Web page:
At the moment we are working on producing a superb quality back bacon, which is succulent and appealing and very much like that you would cook at home. A lot of work is going into that with customers. There are so many different cure types and so many different smokes available that we can use. We cure the back bacon in the traditional way, which is then naturally smoked to impart applewood, beechwood or hickory flavours. There is definitely a trend towards a lot more smoked product.
TMI cooks 10M rashers of bacon a week enough for 1.6M sandwiches. It produces over 7M pigs in blankets as year, starting production for the Christmas demand peak in July. According to the pig levy body BPEX, the bacon retail market is valued at £1.23bn. The UK market for cooked bacon is currently worth around £123M and is growing as demand for sandwiches, ready meals and snack foods increases.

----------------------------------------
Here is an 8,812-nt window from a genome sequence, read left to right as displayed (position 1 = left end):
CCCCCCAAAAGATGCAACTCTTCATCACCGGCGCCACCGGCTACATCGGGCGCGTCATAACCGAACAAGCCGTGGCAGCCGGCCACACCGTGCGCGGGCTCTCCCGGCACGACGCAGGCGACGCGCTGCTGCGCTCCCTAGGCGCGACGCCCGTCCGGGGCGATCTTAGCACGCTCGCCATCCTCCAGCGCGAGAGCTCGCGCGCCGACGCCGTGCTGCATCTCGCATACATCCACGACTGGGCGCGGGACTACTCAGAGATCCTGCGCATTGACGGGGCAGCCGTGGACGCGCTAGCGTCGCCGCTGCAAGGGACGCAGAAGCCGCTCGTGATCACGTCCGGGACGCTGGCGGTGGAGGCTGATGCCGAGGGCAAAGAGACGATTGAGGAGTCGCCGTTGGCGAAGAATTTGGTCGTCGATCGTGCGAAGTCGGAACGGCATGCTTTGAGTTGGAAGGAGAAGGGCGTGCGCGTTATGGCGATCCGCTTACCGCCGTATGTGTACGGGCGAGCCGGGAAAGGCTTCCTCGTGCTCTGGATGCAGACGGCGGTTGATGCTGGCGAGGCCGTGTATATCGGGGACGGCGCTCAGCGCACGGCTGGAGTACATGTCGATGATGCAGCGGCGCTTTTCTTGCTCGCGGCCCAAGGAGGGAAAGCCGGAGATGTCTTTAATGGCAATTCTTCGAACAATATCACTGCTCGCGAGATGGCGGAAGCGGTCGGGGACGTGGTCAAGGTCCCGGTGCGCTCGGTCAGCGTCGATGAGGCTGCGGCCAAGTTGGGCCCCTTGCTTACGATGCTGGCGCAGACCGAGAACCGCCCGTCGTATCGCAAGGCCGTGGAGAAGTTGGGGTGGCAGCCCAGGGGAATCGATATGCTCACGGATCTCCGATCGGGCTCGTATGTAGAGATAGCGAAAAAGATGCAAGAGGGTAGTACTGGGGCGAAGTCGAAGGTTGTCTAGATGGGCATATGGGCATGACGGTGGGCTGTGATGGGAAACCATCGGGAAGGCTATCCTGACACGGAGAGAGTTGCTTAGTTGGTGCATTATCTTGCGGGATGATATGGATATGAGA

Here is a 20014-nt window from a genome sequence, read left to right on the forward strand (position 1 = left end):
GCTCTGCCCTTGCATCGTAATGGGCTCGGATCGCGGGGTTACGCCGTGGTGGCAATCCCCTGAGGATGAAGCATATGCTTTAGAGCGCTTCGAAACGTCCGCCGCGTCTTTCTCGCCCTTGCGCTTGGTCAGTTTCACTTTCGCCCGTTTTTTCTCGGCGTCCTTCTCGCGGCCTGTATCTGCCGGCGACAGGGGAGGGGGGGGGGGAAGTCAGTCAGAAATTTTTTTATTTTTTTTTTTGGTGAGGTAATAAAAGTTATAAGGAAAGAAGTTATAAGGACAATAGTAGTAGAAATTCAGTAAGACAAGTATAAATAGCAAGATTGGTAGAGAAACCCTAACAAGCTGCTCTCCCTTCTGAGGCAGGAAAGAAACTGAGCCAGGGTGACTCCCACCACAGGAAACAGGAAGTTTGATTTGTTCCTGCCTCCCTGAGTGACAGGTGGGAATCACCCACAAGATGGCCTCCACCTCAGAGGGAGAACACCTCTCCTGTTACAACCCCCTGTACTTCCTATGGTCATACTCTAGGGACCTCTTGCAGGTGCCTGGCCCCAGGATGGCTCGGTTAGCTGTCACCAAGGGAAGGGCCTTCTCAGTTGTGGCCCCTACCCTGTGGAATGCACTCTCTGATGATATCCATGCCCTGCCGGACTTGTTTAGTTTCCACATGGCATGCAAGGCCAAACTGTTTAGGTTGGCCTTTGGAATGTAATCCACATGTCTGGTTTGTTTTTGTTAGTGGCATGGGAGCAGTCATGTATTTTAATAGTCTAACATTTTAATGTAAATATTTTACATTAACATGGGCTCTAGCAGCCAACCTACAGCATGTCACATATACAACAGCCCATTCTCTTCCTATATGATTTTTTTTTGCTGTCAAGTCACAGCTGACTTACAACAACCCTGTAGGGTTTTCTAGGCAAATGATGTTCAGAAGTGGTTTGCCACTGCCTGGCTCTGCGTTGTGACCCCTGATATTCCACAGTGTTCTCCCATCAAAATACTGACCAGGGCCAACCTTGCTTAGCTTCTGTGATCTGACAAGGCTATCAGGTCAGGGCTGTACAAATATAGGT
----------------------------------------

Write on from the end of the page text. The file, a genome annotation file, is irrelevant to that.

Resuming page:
The biggest challenges I have faced are keeping up with the demands of the retailers and customers in general. And that means keeping apace with the audits we have to achieve.
I need to thank the team here very much for achieving British Retail Consortium Global Standard Grade A to version 6 in July 2012, which was a very important thing for us.
We are heavily audited through third-party audits and directly. If we don't serve a particular customer directly, our customers do, so we have to do all the welfare standards and we have been accredited to Red Tractor. That was a big coup.